Guest / Limited Access /
The Missing Factor in Higher Education
Illustration by Keith Negley

The history of American higher education might have changed radically if Harvard College had pulled off an incredible feat when looking for its first president. The college's Puritan founders offered the position to the most innovative Christian educator of the time, the amazing Czech John Amos Comenius. He never came.

Comenius's fame derived from his theological and practical advances. He set forth the theo-logical proposal that all people, including women and the poor, should be educated, because all are made in God's image. He created educational techniques that appealed to all the senses—for example, his Latin grammar text Orbis Pictus was the very first illustrated book in print history.

When it came to the purpose of higher education, however, Comenius shunned innovation. His illustrated book hints at what he saw as a primary aim of education. An invitation at the beginning bids the reader, "Come, Boy, learn to be wise." He later described the university as "a permanent assembly of wise men" and "a factory for wisdom." Comenius represented the expectation, now nearly 400 years old, that universities should help students cultivate expertise in the conduct of a good life—a quality the Book of James identifies as the mark of wisdom (3:13).

Today, however, the idea that professors should dispense moral wisdom is passé. Contemporary universities consider themselves sources of technical expertise for professional practices. If their professors dispense advice beyond their discipline, it usually concerns matters of public policy or political life.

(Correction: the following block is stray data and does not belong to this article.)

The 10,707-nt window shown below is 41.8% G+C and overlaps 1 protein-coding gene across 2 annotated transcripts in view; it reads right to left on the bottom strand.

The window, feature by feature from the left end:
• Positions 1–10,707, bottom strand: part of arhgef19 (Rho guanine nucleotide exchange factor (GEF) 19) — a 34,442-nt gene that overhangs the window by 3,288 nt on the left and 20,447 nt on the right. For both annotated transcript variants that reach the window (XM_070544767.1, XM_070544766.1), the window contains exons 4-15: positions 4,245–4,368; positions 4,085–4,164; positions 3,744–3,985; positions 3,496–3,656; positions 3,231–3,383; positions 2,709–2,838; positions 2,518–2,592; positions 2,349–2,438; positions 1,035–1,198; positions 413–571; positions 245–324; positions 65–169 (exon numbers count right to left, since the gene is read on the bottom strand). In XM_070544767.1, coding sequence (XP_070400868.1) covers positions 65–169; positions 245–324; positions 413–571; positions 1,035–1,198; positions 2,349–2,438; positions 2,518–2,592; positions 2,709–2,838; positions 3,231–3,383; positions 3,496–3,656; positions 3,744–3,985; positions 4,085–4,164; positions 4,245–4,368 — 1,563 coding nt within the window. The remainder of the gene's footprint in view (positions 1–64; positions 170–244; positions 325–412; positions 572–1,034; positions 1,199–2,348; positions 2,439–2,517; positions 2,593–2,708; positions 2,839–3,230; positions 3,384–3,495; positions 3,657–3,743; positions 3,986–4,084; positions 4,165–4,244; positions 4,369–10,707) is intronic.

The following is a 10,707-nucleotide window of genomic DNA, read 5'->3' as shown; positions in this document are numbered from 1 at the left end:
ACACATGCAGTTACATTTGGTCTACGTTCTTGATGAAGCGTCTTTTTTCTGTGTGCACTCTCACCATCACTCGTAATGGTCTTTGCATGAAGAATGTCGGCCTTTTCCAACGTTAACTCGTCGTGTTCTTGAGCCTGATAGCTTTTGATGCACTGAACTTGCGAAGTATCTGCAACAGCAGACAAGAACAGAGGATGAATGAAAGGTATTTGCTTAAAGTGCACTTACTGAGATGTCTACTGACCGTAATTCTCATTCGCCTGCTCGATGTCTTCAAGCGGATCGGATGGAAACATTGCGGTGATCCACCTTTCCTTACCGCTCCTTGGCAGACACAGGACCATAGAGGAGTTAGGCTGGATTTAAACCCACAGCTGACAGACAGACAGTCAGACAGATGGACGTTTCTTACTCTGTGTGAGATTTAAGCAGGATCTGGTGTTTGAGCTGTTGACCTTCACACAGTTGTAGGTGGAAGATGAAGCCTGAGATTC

Consequently, professors operate with a narrow conception of their vocation. As one professor admitted, "There ...

Subscriber access only You have reached the end of this Article Preview

To continue reading, subscribe now. Subscribers have full digital access.

From Issue:
Read These NextSee Our Latest
Also in this IssueAre Secular Television Shows with Moral Messages Good for Christian Children?
Subscriber Access Only Are Secular Television Shows with Moral Messages Good for Christian Children?
An author, the creator of 'VeggieTales,' and a professor weigh in.
Current IssueChris and Will Haughey
Chris and Will Haughey
Brothers' startup reinvents the wooden block.
RecommendedThe Stanford Rape Victim Said the Words I Couldn’t
The Stanford Rape Victim Said the Words I Couldn’t
Why we all should pay attention to her bold account.
TrendingWho’s Who of Trump’s ‘Tremendous’ Faith Advisers
Who’s Who of Trump’s ‘Tremendous’ Faith Advisers
The Republican candidate finally names his campaign’s evangelical connections.
Editor's PickFaith and the Arts: A Fragile Friendship
Faith and the Arts: A Fragile Friendship
Churchgoers are willing to embrace fine art, but artists don't know if they want to claim the church.
Christianity Today
The Missing Factor in Higher Education
hide thisMarch March

In the Magazine

March 2012

To continue reading, subscribe now for full print and digital access.